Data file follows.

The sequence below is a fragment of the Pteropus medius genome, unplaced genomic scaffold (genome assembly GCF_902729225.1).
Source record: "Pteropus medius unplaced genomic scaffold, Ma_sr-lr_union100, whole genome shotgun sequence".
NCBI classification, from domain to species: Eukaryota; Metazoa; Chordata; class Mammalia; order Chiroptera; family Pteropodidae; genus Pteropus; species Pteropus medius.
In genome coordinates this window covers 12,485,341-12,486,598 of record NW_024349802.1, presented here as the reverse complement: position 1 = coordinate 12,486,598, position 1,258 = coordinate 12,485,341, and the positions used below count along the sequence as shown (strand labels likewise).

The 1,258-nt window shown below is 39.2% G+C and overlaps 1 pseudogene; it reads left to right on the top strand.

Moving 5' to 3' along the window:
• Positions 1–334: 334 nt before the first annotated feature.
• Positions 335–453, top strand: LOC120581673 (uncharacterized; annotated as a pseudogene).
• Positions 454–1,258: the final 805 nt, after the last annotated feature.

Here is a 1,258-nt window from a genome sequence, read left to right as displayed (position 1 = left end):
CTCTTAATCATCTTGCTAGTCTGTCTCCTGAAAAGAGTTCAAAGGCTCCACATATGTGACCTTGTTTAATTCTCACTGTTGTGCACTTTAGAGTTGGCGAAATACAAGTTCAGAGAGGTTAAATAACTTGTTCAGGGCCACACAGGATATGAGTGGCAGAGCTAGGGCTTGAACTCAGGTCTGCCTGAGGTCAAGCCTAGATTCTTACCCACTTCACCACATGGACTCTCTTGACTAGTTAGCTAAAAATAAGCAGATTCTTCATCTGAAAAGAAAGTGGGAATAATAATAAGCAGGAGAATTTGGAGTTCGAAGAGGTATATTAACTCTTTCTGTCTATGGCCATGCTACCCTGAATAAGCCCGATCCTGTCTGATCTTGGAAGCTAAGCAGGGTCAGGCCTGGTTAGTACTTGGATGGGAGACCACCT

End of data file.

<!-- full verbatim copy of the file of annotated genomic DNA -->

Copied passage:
The sequence below is a fragment of the Pteropus medius genome, unplaced genomic scaffold (genome assembly GCF_902729225.1).
Source record: "Pteropus medius unplaced genomic scaffold, Ma_sr-lr_union100, whole genome shotgun sequence".
NCBI classification, from domain to species: Eukaryota; Metazoa; Chordata; class Mammalia; order Chiroptera; family Pteropodidae; genus Pteropus; species Pteropus medius.
In genome coordinates this window covers 12,485,341-12,486,598 of record NW_024349802.1, presented here as the reverse complement: position 1 = coordinate 12,486,598, position 1,258 = coordinate 12,485,341, and the positions used below count along the sequence as shown (strand labels likewise).

The 1,258-nt window shown below is 39.2% G+C and overlaps 1 pseudogene; it reads left to right on the top strand.

Moving 5' to 3' along the window:
• Positions 1–334: 334 nt before the first annotated feature.
• Positions 335–453, top strand: LOC120581673 (uncharacterized; annotated as a pseudogene).
• Positions 454–1,258: the final 805 nt, after the last annotated feature.

Here is a 1,258-nt window from a genome sequence, read left to right as displayed (position 1 = left end):
CTCTTAATCATCTTGCTAGTCTGTCTCCTGAAAAGAGTTCAAAGGCTCCACATATGTGACCTTGTTTAATTCTCACTGTTGTGCACTTTAGAGTTGGCGAAATACAAGTTCAGAGAGGTTAAATAACTTGTTCAGGGCCACACAGGATATGAGTGGCAGAGCTAGGGCTTGAACTCAGGTCTGCCTGAGGTCAAGCCTAGATTCTTACCCACTTCACCACATGGACTCTCTTGACTAGTTAGCTAAAAATAAGCAGATTCTTCATCTGAAAAGAAAGTGGGAATAATAATAAGCAGGAGAATTTGGAGTTCGAAGAGGTATATTAACTCTTTCTGTCTATGGCCATGCTACCCTGAATAAGCCCGATCCTGTCTGATCTTGGAAGCTAAGCAGGGTCAGGCCTGGTTAGTACTTGGATGGGAGACCACCT